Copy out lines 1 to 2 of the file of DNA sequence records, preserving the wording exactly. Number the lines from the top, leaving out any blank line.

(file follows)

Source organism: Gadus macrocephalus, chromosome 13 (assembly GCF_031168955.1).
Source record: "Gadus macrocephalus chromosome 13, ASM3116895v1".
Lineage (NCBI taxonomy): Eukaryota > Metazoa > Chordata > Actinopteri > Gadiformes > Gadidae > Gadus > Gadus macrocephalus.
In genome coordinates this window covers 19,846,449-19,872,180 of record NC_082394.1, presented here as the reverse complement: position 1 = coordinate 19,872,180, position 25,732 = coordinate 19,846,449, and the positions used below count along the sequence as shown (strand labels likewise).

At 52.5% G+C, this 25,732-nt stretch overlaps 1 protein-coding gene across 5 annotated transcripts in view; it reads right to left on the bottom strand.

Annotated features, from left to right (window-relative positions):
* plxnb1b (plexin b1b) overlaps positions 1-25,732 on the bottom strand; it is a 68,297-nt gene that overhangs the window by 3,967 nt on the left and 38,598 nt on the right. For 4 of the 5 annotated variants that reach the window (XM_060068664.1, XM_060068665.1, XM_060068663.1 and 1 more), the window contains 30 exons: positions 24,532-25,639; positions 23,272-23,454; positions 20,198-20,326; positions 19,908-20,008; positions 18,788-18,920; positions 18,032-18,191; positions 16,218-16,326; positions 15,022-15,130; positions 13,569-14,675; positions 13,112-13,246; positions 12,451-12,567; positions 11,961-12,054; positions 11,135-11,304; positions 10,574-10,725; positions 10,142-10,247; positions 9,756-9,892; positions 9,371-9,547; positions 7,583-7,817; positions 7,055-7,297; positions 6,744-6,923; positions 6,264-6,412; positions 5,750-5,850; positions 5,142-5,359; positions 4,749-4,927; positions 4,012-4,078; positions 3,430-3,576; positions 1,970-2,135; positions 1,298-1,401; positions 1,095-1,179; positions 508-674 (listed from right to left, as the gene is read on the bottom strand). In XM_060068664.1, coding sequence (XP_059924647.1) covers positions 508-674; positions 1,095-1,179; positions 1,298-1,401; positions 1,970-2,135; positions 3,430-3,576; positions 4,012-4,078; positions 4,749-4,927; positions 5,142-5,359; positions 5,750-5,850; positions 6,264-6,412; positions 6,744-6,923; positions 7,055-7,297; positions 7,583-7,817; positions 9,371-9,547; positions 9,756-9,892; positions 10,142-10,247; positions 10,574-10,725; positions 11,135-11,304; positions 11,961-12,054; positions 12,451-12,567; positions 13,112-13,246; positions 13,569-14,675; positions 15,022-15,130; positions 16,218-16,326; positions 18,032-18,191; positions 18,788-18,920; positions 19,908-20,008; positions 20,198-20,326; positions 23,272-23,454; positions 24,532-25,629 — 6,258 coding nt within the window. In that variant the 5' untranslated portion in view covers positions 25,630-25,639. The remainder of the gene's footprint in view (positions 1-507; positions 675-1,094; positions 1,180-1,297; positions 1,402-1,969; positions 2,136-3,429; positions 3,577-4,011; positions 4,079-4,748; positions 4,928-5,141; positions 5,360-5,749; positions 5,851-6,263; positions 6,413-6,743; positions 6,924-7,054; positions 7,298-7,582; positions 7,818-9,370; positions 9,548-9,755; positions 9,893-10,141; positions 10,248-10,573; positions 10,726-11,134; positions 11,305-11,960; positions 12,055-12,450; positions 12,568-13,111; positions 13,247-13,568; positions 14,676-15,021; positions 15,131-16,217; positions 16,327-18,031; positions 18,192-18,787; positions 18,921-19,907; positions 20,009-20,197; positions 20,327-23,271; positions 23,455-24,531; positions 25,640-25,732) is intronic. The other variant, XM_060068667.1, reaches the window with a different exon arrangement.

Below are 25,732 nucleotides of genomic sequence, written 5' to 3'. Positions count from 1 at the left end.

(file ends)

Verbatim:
Source organism: Gadus macrocephalus, chromosome 13 (assembly GCF_031168955.1).
Source record: "Gadus macrocephalus chromosome 13, ASM3116895v1".